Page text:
Ark of the Covenant - Bible History Online
Bible History Online

Naves Topical Bible Dictionary

ligure Summary and Overview

Bible Dictionaries at a GlanceBible Dictionaries at a Glance

ligure in Easton's Bible Dictionary

(Heb. leshem) occurs only in Ex. 28:19 and 39:12, as the name of a stone in the third row on the high priest's breastplate. Some have supposed that this stone was the same as the jacinth (q.v.), others that it was the opal. There is now no mineral bearing this name. The "ligurite" is so named from Liguria in Italy, where it was found.

ligure in Smith's Bible Dictionary

(Heb. leshem), a precious stone mentioned in #Ex 28:19; 39:12| as the first in the third row of the high priest's breastplate. It is impossible to say, with any certainty, what stone is denoted by the Hebrew term; but perhaps tourmaline, or more definitely the red variety known as rubellite, has better claims than any other mineral. Rubellite is a hard stone, and used as a gem, and is sometimes sold for red sapphire.

ligure in Schaff's Bible Dictionary

LIG'URE . There is more difficulty in identifying this stone than any other in the breastplate of the high priest, Ex 28:19. No mineral is at the present day known by this name. Some high authorities suppose that the ligure is amber because Pliny and Theophrastus mention that amber is found in Liguria, whence this name might naturally be derived. But it is objected that amber was too soft for permanent engraving. The opinion that the ligure was red tourmaline or rubellite -- sometimes called red sapphire -- finds much favor. This hard and often transparent stone is certainly used as a gem. See Amber.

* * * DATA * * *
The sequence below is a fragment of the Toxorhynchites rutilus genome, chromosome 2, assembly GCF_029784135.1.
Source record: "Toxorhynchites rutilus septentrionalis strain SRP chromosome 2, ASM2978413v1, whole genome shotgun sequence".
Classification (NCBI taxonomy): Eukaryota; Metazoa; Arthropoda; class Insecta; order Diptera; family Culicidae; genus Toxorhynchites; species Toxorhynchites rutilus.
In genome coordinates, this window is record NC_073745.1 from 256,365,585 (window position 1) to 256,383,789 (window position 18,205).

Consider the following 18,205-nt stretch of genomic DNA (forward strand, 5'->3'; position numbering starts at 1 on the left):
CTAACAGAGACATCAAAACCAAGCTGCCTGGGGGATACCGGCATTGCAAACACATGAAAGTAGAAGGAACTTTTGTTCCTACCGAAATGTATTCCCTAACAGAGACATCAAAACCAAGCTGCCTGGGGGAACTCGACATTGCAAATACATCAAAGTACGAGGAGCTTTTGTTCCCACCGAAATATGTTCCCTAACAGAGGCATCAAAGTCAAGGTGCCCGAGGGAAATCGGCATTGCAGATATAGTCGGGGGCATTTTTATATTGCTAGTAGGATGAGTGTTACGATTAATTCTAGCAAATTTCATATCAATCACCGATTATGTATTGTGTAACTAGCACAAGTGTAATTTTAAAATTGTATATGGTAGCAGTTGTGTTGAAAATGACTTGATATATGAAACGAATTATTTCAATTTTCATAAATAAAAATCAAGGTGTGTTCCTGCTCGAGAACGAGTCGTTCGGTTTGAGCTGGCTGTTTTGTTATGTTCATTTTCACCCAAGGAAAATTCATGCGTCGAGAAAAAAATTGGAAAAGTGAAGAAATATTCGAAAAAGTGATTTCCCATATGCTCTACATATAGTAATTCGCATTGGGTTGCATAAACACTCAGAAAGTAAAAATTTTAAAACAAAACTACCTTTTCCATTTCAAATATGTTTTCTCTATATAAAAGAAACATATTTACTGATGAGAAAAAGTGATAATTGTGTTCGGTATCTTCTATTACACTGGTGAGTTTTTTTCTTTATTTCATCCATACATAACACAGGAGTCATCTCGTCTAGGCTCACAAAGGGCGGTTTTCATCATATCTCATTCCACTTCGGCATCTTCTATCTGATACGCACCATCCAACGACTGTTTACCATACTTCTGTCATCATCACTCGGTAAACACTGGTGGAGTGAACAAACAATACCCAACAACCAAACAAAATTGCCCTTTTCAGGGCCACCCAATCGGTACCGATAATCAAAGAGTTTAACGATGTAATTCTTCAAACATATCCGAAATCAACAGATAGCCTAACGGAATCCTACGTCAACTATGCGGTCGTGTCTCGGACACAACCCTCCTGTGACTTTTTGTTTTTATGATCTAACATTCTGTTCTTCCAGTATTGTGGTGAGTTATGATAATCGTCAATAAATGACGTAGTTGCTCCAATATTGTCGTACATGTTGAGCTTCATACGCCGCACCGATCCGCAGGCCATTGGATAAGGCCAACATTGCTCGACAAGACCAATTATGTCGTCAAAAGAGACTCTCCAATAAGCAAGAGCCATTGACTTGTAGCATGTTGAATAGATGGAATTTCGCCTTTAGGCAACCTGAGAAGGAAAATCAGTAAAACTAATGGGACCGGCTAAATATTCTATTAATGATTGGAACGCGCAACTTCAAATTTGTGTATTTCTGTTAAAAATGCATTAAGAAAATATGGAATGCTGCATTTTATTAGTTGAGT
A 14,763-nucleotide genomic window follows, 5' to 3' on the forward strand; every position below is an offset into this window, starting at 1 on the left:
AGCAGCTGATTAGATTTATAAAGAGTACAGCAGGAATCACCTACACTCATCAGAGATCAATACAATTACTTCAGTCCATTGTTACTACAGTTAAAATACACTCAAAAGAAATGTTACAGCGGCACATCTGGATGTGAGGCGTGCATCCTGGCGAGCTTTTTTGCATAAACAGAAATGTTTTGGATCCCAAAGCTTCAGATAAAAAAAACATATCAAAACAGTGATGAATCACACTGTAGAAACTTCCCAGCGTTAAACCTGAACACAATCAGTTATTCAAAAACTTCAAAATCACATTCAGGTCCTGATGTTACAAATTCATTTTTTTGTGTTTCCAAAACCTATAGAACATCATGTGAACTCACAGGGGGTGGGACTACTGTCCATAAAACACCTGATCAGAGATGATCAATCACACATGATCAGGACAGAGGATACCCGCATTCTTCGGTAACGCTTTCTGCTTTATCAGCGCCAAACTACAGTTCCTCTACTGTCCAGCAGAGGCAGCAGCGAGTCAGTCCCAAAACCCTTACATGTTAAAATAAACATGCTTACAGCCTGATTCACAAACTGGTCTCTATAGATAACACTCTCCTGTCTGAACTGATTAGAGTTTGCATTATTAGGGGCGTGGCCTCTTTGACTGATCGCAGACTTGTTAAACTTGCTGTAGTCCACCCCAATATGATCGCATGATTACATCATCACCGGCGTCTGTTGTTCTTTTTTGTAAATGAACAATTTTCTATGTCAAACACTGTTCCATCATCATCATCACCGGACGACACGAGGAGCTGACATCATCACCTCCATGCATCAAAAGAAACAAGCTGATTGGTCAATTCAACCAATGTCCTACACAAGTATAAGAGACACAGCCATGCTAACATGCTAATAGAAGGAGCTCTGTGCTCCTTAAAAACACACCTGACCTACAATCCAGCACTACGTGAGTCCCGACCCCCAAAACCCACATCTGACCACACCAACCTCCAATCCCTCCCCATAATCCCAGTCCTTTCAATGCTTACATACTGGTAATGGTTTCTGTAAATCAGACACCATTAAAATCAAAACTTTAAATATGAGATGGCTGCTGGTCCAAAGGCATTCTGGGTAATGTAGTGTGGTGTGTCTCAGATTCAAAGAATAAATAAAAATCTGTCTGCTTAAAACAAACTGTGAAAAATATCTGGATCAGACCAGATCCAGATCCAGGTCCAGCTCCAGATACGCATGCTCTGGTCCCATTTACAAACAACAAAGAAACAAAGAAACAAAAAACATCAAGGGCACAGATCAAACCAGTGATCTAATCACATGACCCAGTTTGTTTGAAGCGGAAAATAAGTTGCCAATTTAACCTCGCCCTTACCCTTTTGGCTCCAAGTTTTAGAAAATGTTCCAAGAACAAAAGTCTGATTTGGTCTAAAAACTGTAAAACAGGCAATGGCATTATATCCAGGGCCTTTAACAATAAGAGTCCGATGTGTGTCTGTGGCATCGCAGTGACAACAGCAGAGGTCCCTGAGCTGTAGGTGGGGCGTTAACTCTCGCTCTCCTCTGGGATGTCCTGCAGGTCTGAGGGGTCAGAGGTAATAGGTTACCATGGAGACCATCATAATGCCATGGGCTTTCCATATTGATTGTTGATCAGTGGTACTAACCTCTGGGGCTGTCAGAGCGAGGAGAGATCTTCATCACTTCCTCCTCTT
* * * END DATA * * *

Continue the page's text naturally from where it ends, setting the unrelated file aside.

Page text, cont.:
ligure in Fausset's Bible Dictionary

leshem Hebrew, the first in the third row of jewels on the high priest's breast-plate (Exodus 28:19). Septuagint and Vulgate translated ligure, and as Theophrastus (de Lap. 29) and Pliny (H. N. 37:11) say amber came from Liguria, probably Septuagint and Vulgate understand by "ligure" amber. But Theophrastus distinguishes the lyncurium of Liguria from electron, "amber." Amber is too soft for engraving; but lyncurium was hard, and at the same time attracted light particles of wood, iron and brass. The red variety of tourmaline, the rubellite, which is electrically polar when heated, maybe meant. The jacinth also is electric.